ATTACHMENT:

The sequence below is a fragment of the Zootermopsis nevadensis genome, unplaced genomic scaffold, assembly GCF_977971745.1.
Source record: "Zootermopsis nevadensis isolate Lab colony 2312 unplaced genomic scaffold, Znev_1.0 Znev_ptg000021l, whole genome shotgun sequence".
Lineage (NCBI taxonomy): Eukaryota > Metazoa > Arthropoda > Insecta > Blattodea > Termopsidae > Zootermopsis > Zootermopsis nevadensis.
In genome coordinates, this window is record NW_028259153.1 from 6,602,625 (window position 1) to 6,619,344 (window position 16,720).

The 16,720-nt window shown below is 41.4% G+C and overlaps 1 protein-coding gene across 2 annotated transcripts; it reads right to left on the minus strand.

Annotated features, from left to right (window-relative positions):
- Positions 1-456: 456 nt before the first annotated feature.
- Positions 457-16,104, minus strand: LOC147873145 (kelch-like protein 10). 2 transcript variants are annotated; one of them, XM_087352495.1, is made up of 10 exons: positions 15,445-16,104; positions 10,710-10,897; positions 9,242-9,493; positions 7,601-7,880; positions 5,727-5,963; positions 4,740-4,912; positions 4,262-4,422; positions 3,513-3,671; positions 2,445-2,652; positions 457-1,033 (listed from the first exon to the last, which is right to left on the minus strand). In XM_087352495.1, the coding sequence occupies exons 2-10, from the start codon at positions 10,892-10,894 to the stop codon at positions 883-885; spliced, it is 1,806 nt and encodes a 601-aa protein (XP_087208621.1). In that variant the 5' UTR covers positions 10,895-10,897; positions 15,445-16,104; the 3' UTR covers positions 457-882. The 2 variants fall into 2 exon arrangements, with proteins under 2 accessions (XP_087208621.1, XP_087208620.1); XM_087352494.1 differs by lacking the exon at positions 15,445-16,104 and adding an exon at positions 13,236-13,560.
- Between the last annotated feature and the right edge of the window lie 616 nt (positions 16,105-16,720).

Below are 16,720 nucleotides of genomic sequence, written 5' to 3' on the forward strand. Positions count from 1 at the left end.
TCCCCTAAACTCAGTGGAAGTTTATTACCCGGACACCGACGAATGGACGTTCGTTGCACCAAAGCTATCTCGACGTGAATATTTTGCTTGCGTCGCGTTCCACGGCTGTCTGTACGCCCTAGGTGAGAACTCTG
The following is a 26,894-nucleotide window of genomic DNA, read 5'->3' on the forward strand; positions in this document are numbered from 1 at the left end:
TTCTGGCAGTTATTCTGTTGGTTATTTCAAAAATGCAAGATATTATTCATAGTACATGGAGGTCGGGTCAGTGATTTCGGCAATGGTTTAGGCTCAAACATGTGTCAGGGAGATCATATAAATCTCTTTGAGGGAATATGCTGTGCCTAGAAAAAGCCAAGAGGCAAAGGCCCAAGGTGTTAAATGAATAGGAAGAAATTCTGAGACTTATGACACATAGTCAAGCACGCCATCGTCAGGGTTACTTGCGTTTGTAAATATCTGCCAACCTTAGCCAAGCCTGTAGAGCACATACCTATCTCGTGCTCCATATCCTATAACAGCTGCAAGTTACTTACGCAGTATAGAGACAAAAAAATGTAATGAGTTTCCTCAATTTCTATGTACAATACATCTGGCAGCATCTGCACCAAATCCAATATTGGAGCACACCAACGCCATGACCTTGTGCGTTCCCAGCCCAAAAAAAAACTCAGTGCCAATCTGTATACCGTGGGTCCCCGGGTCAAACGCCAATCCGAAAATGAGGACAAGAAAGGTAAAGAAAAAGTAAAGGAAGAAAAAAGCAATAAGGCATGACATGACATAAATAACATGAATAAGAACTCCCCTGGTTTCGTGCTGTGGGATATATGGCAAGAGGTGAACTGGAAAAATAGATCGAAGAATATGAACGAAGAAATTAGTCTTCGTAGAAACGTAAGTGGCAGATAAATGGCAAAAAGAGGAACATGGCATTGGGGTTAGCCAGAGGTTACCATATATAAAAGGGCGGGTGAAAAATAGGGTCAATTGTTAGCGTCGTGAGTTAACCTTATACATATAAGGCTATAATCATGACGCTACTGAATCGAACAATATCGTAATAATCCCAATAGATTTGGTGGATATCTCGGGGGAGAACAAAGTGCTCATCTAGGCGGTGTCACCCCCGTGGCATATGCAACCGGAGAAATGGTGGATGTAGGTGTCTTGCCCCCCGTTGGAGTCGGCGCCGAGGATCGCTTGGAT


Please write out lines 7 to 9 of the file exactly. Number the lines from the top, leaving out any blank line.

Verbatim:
- Positions 1-456: 456 nt before the first annotated feature.
- Positions 457-16,104, minus strand: LOC147873145 (kelch-like protein 10). 2 transcript variants are annotated; one of them, XM_087352495.1, is made up of 10 exons: positions 15,445-16,104; positions 10,710-10,897; positions 9,242-9,493; positions 7,601-7,880; positions 5,727-5,963; positions 4,740-4,912; positions 4,262-4,422; positions 3,513-3,671; positions 2,445-2,652; positions 457-1,033 (listed from the first exon to the last, which is right to left on the minus strand). In XM_087352495.1, the coding sequence occupies exons 2-10, from the start codon at positions 10,892-10,894 to the stop codon at positions 883-885; spliced, it is 1,806 nt and encodes a 601-aa protein (XP_087208621.1). In that variant the 5' UTR covers positions 10,895-10,897; positions 15,445-16,104; the 3' UTR covers positions 457-882. The 2 variants fall into 2 exon arrangements, with proteins under 2 accessions (XP_087208621.1, XP_087208620.1); XM_087352494.1 differs by lacking the exon at positions 15,445-16,104 and adding an exon at positions 13,236-13,560.
- Between the last annotated feature and the right edge of the window lie 616 nt (positions 16,105-16,720).